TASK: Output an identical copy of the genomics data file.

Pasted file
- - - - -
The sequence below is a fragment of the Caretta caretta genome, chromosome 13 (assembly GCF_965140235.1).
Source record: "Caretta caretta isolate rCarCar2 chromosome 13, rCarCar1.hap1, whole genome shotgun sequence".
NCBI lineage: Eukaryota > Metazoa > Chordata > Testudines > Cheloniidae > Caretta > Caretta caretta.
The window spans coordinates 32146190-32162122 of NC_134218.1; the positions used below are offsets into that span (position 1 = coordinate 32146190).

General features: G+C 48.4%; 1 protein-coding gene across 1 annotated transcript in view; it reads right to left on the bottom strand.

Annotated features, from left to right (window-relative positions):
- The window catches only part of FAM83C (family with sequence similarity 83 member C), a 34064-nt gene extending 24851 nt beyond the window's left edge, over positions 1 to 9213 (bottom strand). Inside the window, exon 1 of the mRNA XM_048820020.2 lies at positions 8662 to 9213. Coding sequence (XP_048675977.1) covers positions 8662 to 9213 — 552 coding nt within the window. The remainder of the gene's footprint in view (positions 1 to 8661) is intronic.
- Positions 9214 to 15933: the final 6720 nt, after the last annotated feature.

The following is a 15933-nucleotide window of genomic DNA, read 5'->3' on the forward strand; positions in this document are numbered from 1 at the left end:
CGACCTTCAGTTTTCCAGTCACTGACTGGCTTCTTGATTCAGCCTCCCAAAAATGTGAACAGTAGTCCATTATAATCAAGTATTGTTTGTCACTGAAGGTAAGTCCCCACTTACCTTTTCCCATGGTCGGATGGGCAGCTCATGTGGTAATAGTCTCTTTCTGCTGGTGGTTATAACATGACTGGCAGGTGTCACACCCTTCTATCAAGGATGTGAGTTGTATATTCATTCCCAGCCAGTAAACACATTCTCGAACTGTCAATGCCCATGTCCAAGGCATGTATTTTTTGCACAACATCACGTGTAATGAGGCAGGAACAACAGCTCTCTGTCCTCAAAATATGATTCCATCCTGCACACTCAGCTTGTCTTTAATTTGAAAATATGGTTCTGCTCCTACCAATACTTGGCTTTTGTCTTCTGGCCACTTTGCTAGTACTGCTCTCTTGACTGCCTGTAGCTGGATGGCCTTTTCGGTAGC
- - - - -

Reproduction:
The sequence below is a fragment of the Caretta caretta genome, chromosome 13 (assembly GCF_965140235.1).
Source record: "Caretta caretta isolate rCarCar2 chromosome 13, rCarCar1.hap1, whole genome shotgun sequence".
NCBI lineage: Eukaryota > Metazoa > Chordata > Testudines > Cheloniidae > Caretta > Caretta caretta.
The window spans coordinates 32146190-32162122 of NC_134218.1; the positions used below are offsets into that span (position 1 = coordinate 32146190).

General features: G+C 48.4%; 1 protein-coding gene across 1 annotated transcript in view; it reads right to left on the bottom strand.

Annotated features, from left to right (window-relative positions):
- The window catches only part of FAM83C (family with sequence similarity 83 member C), a 34064-nt gene extending 24851 nt beyond the window's left edge, over positions 1 to 9213 (bottom strand). Inside the window, exon 1 of the mRNA XM_048820020.2 lies at positions 8662 to 9213. Coding sequence (XP_048675977.1) covers positions 8662 to 9213 — 552 coding nt within the window. The remainder of the gene's footprint in view (positions 1 to 8661) is intronic.
- Positions 9214 to 15933: the final 6720 nt, after the last annotated feature.

The following is a 15933-nucleotide window of genomic DNA, read 5'->3' on the forward strand; positions in this document are numbered from 1 at the left end:
CGACCTTCAGTTTTCCAGTCACTGACTGGCTTCTTGATTCAGCCTCCCAAAAATGTGAACAGTAGTCCATTATAATCAAGTATTGTTTGTCACTGAAGGTAAGTCCCCACTTACCTTTTCCCATGGTCGGATGGGCAGCTCATGTGGTAATAGTCTCTTTCTGCTGGTGGTTATAACATGACTGGCAGGTGTCACACCCTTCTATCAAGGATGTGAGTTGTATATTCATTCCCAGCCAGTAAACACATTCTCGAACTGTCAATGCCCATGTCCAAGGCATGTATTTTTTGCACAACATCACGTGTAATGAGGCAGGAACAACAGCTCTCTGTCCTCAAAATATGATTCCATCCTGCACACTCAGCTTGTCTTTAATTTGAAAATATGGTTCTGCTCCTACCAATACTTGGCTTTTGTCTTCTGGCCACTTTGCTAGTACTGCTCTCTTGACTGCCTGTAGCTGGATGGCCTTTTCGGTAGC